© Reuters. FILE PHOTO: A view of the European Central Bank (ECB) headquarters in Frankfurt, Germany March 16, 2023. REUTERS/Heiko Becker/File Photo
FRANKFURT (Reuters) – Most big banks in Europe are failing to adjust their business to the looming decarbonisation of the bloc’s economy and thus face increased financial, reputational and legal risk, the European Central Bank (ECB) said on Tuesday.
The ECB has been pushing banks for years to factor climate considerations into how they lend and assess risk but lenders have failed to heed its warnings and threats of additional capital requirements.
“Our analysis of 95 banks covering 75% of euro area loans shows that currently banks’ credit portfolios are substantially misaligned with the goals of the Paris Agreement, leading to elevated transition risks for roughly 90% of these banks,” ECB board member Frank Elderson said in a blog post.
The overall credit exposure is comparatively small, however, worth about 189 billion euros ($206 billion) to business with assets in the oil and gas, coal, power generation, automotive, steel, and cement sectors, or roughly 5% of credit to firms, the ECB said in a new report.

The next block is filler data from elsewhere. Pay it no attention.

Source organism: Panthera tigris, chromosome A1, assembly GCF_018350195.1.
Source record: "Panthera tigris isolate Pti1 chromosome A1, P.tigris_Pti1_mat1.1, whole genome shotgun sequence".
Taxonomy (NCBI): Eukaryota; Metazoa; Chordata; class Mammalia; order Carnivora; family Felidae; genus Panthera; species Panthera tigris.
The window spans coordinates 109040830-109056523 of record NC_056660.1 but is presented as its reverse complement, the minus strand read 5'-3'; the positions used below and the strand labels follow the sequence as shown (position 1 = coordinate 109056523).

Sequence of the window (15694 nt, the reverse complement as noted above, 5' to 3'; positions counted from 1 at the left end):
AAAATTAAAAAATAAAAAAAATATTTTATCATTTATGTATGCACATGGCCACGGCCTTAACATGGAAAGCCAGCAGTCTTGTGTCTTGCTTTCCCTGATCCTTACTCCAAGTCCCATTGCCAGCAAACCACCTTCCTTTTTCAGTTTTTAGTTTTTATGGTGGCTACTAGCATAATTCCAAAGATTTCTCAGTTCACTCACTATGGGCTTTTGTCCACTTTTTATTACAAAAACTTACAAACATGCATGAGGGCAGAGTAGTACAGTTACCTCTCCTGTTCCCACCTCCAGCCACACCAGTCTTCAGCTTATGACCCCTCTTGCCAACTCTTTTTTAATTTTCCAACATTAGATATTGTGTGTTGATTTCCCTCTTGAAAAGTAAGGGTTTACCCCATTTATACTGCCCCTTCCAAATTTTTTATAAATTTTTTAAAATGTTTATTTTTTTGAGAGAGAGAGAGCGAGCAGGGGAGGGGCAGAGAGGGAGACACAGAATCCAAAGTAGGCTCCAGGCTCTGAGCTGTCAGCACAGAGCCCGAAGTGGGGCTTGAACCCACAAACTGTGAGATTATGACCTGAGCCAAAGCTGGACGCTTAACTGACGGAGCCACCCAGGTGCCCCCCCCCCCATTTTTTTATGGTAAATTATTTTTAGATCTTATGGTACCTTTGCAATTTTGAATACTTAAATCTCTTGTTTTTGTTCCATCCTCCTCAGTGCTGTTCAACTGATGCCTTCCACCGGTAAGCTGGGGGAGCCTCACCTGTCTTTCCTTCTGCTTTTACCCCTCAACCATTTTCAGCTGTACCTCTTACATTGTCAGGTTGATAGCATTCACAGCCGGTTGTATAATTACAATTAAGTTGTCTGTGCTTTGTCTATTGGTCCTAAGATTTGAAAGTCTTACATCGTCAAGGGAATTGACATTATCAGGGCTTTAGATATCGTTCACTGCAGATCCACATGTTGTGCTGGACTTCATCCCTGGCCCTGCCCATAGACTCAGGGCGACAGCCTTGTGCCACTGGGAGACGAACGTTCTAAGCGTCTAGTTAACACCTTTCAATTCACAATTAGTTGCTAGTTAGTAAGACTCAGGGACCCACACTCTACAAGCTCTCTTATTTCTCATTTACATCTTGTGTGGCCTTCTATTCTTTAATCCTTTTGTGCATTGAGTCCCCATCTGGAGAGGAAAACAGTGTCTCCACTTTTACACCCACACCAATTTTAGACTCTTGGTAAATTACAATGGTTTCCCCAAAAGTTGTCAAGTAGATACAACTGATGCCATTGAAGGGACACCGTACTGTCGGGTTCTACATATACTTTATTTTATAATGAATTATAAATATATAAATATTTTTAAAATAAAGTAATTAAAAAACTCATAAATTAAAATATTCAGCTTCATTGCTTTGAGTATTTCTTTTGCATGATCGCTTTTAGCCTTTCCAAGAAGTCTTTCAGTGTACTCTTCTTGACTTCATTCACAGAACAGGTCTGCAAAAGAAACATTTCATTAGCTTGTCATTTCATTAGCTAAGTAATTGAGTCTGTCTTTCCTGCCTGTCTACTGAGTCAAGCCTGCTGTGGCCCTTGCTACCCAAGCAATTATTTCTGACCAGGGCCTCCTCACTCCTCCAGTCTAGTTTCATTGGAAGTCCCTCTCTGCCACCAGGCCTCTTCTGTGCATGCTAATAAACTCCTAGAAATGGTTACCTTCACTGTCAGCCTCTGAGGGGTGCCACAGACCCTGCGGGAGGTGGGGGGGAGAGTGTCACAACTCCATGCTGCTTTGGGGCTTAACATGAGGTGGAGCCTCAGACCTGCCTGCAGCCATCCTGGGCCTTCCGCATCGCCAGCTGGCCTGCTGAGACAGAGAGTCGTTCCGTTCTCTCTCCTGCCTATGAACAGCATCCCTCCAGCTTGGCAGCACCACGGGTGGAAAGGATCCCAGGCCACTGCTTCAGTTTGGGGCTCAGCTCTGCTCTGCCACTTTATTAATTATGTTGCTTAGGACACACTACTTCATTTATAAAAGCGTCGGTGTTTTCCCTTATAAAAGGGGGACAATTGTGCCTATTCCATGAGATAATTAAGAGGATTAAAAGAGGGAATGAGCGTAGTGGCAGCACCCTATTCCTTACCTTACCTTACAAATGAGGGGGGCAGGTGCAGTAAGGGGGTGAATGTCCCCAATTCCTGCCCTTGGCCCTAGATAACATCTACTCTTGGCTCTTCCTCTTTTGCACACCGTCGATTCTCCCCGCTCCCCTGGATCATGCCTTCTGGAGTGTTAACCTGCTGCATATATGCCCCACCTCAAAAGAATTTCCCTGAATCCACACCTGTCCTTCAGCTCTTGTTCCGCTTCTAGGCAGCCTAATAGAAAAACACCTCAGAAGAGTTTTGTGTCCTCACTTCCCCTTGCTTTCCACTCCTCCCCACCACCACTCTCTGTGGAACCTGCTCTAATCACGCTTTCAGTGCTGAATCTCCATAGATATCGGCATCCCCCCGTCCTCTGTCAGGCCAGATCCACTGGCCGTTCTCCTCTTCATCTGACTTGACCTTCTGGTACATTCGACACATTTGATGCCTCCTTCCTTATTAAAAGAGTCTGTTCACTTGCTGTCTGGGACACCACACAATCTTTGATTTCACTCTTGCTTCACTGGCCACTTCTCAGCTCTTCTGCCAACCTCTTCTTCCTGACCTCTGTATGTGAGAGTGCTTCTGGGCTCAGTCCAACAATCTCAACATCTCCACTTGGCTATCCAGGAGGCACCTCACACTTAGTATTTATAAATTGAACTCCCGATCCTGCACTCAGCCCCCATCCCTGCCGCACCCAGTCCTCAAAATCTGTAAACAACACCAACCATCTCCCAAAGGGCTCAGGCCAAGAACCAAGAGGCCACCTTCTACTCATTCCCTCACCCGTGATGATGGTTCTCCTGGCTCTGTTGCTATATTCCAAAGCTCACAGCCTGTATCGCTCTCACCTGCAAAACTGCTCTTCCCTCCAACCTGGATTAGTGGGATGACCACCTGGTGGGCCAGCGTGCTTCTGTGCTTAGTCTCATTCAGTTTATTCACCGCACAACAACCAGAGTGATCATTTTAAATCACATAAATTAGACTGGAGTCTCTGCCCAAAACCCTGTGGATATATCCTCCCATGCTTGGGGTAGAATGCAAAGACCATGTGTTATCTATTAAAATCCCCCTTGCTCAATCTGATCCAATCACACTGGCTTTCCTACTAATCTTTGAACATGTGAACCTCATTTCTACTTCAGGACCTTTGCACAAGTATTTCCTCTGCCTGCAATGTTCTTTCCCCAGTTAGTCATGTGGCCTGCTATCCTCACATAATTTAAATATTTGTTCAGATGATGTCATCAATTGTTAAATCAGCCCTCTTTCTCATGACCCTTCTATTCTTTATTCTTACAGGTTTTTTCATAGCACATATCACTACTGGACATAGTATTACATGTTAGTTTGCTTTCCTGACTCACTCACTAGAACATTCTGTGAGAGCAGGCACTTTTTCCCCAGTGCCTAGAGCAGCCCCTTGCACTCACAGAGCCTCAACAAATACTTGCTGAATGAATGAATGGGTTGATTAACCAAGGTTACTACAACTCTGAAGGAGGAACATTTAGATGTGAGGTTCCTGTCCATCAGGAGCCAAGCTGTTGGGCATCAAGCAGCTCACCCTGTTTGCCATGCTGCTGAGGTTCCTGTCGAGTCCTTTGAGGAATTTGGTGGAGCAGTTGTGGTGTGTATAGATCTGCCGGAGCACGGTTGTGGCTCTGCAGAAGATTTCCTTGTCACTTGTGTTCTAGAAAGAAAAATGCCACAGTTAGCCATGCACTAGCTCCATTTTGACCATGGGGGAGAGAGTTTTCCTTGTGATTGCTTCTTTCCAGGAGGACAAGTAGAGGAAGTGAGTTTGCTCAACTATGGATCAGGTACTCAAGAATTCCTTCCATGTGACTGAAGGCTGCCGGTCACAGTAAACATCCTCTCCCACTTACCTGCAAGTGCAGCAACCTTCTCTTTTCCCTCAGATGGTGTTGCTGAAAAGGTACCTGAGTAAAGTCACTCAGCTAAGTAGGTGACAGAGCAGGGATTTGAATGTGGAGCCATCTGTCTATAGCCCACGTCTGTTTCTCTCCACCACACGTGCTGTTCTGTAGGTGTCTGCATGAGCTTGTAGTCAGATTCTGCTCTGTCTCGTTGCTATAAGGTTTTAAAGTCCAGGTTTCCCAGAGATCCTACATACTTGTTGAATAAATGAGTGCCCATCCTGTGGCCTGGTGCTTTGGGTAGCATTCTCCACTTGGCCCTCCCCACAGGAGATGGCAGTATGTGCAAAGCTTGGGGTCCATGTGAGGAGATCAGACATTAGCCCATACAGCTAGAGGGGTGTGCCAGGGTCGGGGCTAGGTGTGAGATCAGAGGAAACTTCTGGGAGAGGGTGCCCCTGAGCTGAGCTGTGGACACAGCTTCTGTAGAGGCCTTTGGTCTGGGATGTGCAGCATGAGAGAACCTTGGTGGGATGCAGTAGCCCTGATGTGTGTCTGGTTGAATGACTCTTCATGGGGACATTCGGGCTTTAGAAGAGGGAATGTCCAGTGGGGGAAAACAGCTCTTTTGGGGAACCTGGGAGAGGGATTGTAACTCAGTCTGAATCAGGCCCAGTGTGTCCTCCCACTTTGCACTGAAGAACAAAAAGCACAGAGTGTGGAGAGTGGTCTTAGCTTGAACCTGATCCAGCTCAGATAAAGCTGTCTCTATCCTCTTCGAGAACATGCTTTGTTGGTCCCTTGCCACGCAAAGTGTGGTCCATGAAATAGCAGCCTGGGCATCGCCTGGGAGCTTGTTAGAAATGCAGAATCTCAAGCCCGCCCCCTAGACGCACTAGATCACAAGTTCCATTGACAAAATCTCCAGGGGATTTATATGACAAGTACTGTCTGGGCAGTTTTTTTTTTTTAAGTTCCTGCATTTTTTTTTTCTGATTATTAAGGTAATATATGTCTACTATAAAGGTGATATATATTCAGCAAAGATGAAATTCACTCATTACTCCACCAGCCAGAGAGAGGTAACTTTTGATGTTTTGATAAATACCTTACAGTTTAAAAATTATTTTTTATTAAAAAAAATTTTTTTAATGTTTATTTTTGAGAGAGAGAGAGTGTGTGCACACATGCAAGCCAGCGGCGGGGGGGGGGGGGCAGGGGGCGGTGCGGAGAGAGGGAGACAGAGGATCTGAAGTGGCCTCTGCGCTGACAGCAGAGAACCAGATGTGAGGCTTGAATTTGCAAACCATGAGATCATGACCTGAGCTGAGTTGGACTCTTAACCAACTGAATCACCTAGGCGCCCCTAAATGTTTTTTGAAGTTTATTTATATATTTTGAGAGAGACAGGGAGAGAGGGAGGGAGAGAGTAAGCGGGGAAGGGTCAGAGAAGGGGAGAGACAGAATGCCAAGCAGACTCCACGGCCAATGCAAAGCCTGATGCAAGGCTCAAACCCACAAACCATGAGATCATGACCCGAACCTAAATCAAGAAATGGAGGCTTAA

Of the surveyed banks, 13 had exposures in excess of 5 billion euros each to the six key transition sectors, which account for roughly half of total CO2 emissions in the euro area.
Banks have been given until the end of 2024 to meet the ECB’s climate disclosure requirements, including how much they are deviating from the expected decarbonisation pathway. If they fail this, then additional capital requirements may be introduced, the ECB has said.
“Transition planning must become a cornerstone of standard risk management, as it is only a matter of time before transition plans become mandatory,” Elderson said.
A big risk for banks is that their actions deviate from their own communication. While plenty of banks say they take climate change seriously, their practices suggest complacency.
“Seventy percent of these banks could face elevated litigation risks as they are publicly committed to the Paris Agreement, but their credit portfolio is still measurably misaligned with it,” Elderson said.
($1 = 0.9186 euros)